If a voter complains to the presiding officer, the elector will have to record a test vote in presence of the presiding officer and other agents who will observe the paper slip generated by the printer.
“Rule 49MA of the Conduct of Election Rules, 1961 read with section 177 of the Indian Penal Code, criminalizes the reporting of deviant behaviour of EVM & VVPAT. Presently, in all eventuality, the onus/burden of proof is on the elector, who will face the criminal charges irrespective of whether that reporting is truthful and honest. This could deter an elector from complaint which is an essential ingredient in a continuous exercise for improving a process” says the petition.
Aha says, “This may also create an illusion of free and fair elections, where as the fact would be that people have simply not come forward to lodge complaints and infringes upon a citizen’s right to freedom of expression, which is a fundamental right guaranteed under Article 19(1)(a) of the Constitution of India as held in Peoples Union for Civil Liberties & Anr. Vs. Union of India & Anr. (2013).
TEST VOTE EQUAL TO HOLDING VOTER WITNESS AGAINST HIMSELF
Ahya challenges the provision envisaged in the said Rule 49MA as per which, in the course of reporting the deviant behaviour of an electronic machine/equipment used in the election process, an elector has to cast two votes: first one in secrecy and the second a test vote in the presence of the candidates or polling agents.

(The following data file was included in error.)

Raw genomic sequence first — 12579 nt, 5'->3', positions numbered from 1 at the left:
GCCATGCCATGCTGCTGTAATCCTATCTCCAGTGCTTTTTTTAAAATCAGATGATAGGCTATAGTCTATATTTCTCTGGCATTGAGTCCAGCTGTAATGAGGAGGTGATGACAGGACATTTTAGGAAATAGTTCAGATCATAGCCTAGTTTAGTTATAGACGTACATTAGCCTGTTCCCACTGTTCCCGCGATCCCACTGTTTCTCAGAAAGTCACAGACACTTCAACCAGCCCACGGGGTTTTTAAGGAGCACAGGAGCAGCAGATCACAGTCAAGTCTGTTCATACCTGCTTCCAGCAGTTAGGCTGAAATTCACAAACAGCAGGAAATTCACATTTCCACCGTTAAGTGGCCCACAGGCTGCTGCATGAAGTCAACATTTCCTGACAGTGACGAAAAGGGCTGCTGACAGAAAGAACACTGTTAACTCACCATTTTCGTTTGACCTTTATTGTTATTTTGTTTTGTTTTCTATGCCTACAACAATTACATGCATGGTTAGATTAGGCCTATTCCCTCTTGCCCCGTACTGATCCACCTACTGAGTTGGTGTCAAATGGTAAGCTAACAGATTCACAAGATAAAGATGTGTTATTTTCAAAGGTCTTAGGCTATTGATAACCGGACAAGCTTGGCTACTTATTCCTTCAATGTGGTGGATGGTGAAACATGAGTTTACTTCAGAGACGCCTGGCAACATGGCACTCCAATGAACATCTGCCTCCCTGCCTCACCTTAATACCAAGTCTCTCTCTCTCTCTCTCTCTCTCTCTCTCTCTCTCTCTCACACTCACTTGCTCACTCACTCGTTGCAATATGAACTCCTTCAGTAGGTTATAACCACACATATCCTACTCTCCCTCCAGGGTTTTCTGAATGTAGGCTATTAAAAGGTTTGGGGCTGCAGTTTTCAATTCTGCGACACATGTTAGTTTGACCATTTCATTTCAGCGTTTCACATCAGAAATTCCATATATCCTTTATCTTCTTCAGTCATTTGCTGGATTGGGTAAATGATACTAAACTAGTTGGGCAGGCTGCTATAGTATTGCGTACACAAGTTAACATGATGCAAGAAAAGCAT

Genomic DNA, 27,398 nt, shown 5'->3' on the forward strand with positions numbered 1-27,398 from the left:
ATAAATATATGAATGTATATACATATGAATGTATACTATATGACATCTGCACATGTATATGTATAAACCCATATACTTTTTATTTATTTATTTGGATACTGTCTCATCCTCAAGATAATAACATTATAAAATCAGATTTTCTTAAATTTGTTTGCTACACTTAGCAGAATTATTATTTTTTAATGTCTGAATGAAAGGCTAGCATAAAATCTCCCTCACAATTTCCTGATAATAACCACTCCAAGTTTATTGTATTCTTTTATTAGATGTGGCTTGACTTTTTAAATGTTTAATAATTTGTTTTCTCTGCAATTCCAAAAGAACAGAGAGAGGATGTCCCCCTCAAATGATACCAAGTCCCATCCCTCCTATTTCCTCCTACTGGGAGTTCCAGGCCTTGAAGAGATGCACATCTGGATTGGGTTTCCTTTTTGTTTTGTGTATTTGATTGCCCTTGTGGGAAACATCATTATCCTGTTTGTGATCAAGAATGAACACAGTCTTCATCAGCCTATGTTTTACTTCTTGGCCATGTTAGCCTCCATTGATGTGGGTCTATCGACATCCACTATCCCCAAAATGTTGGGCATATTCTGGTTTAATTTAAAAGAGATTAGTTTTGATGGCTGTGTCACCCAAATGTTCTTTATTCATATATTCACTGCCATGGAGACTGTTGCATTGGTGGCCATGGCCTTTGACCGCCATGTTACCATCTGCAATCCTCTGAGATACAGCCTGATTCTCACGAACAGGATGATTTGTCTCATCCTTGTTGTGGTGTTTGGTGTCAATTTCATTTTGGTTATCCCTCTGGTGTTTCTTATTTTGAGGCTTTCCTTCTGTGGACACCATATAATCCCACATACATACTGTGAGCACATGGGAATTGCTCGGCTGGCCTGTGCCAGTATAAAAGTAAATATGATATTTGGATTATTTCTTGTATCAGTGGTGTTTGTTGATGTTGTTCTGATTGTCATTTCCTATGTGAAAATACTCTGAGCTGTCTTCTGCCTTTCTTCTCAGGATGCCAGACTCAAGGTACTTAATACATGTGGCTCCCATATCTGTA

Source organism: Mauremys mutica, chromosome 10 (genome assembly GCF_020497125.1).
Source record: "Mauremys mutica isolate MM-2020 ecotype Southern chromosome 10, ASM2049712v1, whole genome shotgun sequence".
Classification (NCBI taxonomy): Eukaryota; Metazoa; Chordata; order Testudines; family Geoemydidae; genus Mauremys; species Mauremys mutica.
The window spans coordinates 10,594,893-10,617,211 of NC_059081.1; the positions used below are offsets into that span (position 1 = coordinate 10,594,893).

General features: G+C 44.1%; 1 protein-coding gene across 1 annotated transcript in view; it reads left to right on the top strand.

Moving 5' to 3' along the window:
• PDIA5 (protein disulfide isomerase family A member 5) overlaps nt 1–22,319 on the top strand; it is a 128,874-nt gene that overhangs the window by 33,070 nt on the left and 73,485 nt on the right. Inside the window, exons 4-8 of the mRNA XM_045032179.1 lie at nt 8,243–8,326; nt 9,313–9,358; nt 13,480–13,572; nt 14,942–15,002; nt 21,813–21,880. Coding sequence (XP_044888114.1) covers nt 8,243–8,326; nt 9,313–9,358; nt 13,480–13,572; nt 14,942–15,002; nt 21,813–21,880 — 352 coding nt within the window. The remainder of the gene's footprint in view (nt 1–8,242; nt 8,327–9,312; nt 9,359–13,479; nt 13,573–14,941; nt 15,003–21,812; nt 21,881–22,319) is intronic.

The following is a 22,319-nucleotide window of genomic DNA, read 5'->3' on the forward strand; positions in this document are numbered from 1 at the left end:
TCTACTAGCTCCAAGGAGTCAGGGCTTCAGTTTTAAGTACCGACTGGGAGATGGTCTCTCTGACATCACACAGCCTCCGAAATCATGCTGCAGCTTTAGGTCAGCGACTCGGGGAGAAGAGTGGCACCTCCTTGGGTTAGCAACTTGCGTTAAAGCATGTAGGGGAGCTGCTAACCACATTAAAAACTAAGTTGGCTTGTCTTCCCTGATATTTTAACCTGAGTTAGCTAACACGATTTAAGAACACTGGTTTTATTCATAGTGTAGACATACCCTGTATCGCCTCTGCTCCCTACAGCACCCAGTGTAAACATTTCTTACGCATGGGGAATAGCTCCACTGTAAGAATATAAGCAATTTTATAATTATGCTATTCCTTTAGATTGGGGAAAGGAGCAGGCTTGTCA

“A test vote cast subsequently in the presence of others cannot become a conclusive evidence of the deviant behaviour or otherwise of the previous (first) vote cast in absolute secrecy. However, the said elector is being compelled under Rule 49MA to declare and thereby warned of a criminal charge for the first vote casted in absolute secrecy on the basis of the second vote casted in the presence of others. Therefore, the elector cannot be convicted by the evidence of second vote for the alleged incorrect reporting of the discrepancy in the first vote cast in absolute secrecy, unless and until, he himself is made a witness in his own case, in violation of the provision of Article 20(3) of the Constitution.
Article 20(3) in The Constitution of India 1949 reads as:
(3) No person accused of any offence shall be compelled to be a witness against himself.
Ahya has also made some illustrations to buttress his argument on loophole in Rule 49MA. As one such illustration, he says, “the possibility of an unsolicited programme, whereby the ballots casted for one candidate may be transferred, not sequentially, but rather intermittently (at pre-programmed intervals or otherwise) to another candidate and therefore, where an elector is asked to cast test vote as prescribed under Rule 49MA, he may not be able to reproduce the same result which he was complaining about, one more time in a sequence, because of the aforesaid intermittent pre-programed deviant behaviour of the electronic machines. The petitioner suggested ways to address the issue of reporting the discrepancy in future.
IT IS A MATTER OF FACT MENTI0NABLE HERE, THAT ALL EVMs & VVPATs, HAVE BEEN CHECKED FOR THEIR EFFICACY AND SMOOTH WORKING JUST PRIOR TO THE START OF VOTING AT ALL POLLING STATIONS……...
VIJAYASHREE RAMESH, ADVOCATE & SOCIAL ACTIVIST.